R | | Horror, Thriller | 19 October 2018 (USA)
Directed by: David Gordon Green | Cinematography by: Michael Simmons | Music: John Carpenter
Written by: Jeff Fradley, Danny McBride and David Gordon Green (based on characters created by Debra Hill and John Carpenter)
Starring: Jamie Lee Curtis, Judy Greer, Andi Matichak, Nick Castle, James Jude Courtney
Summary: 40 years after surviving a massacre perpetrated by deranged serial killer, Michael Myers, Laurie Strode (Jamie Lee Curtis) resides in self-imposed exile, in the town of Haddonfield. When the geriatric William Shatner afficionado escapes from captivity, Strode attempts to save her family from his bloodlust.
Halloween (2018) is a direct sequel to Halloween (1978)—which begs the questions of why the studio decided to settle on the name ‘Halloween,’ as its rather confusing to someone who isn’t familiar with the series (consider if a sequel to The Atomic Submarine was also titled The Atomic Submarine without further clarification). One does not have be familiar with the events from the original Halloween (or its many sequels and spin-offs, minus Halloween III, which belongs to the ‘halloween’ series in name only) to understand the plot, due to the thorough exposition sequences within the film, however, I would contend that ‘Michael Myers’ or more simply ‘Michael,’ or, ‘The Shape’ would have all been better titles. Though, the unimaginative title rather fits with the script which, though generally competent (and very particular as to detail; i.e. Michael’s right eye remains damaged from where Laurie stabbed him in the 1978 film), is likewise unimaginative.
Michael Myers escapes his mental facility—you know he’s going to begin randomly killing people and always slip away well before the body is noticed. Laurie Strode is thought crazy—you know she isn’t. Doctor Sartain is obsessed with Michael Myers and tries pitting Laurie and a police officer against each other—you therefore know that he’s going to do something (though not exactly what) to aid Michael and that he’ll surely be murdered. There is a teenage female main character with a boyfriend—because its a horror movie, you know he’s going to be a inexplicable jerk (though, he doesn’t get murdered, which was one of the few legitimate surprises the film was able to provide). The final confrontation between Strode and Myers occurs at a isolated house—you know its going to go up in flames (one can find examples of this type of failed purification in the The Following, or, Halloween II, among many others).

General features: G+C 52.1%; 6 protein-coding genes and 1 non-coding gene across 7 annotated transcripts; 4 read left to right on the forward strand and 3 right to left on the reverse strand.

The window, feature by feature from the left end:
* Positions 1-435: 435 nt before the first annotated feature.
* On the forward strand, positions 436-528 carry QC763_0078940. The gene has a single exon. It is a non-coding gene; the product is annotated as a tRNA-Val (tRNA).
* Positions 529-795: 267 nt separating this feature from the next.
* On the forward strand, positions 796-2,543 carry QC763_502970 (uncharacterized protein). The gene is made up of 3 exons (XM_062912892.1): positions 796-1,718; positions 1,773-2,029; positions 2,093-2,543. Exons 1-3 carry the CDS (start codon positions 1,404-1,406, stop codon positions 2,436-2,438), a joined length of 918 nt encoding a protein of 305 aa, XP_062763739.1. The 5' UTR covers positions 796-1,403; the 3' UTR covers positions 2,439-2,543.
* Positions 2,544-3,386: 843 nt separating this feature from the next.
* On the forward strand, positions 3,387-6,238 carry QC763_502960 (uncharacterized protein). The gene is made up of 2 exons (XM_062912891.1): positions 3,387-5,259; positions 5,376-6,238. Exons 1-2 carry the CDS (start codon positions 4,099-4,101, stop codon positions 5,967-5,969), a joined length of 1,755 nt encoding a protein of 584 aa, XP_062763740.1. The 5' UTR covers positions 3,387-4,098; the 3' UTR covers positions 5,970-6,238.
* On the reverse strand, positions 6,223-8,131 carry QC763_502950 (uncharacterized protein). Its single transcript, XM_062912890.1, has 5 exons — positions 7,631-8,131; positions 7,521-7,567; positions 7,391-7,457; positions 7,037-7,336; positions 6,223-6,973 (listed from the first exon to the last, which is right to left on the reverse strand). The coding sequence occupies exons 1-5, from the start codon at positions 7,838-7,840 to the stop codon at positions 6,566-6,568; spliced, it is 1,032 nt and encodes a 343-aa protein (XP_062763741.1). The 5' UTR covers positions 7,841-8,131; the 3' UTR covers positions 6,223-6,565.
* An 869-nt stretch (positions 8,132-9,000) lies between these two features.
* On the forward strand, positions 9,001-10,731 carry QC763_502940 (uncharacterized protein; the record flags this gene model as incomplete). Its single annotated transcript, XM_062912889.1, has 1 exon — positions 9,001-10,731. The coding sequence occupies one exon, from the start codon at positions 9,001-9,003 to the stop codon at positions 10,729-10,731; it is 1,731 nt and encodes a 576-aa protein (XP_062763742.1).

This isn’t to suggest that a film must be unremittingly unpredictable to be good (certainly not), but if everything in a film is, not just predictable, but something which one has seen before (occasionally, nearly shot-for-shot) then what is the artistic impetus to make the film at all (or at the very least, those copy-pasted scenes)? The photographer’s dilemma: if a there is no difference between looking at a rose and a picture of a rose, why take the picture? Such actions are typically couched as ‘homages’—as if calling them such somehow mitigates their inspirational dearth and narrative superfluity. In a 2017 interview John Carpenter said of the original Halloween, “My idea was that we should never make a sequel to the original Halloween. No story left. There was nothing left to say.” Clearly Blumhouse disagreed (they’re already preparing a sequel).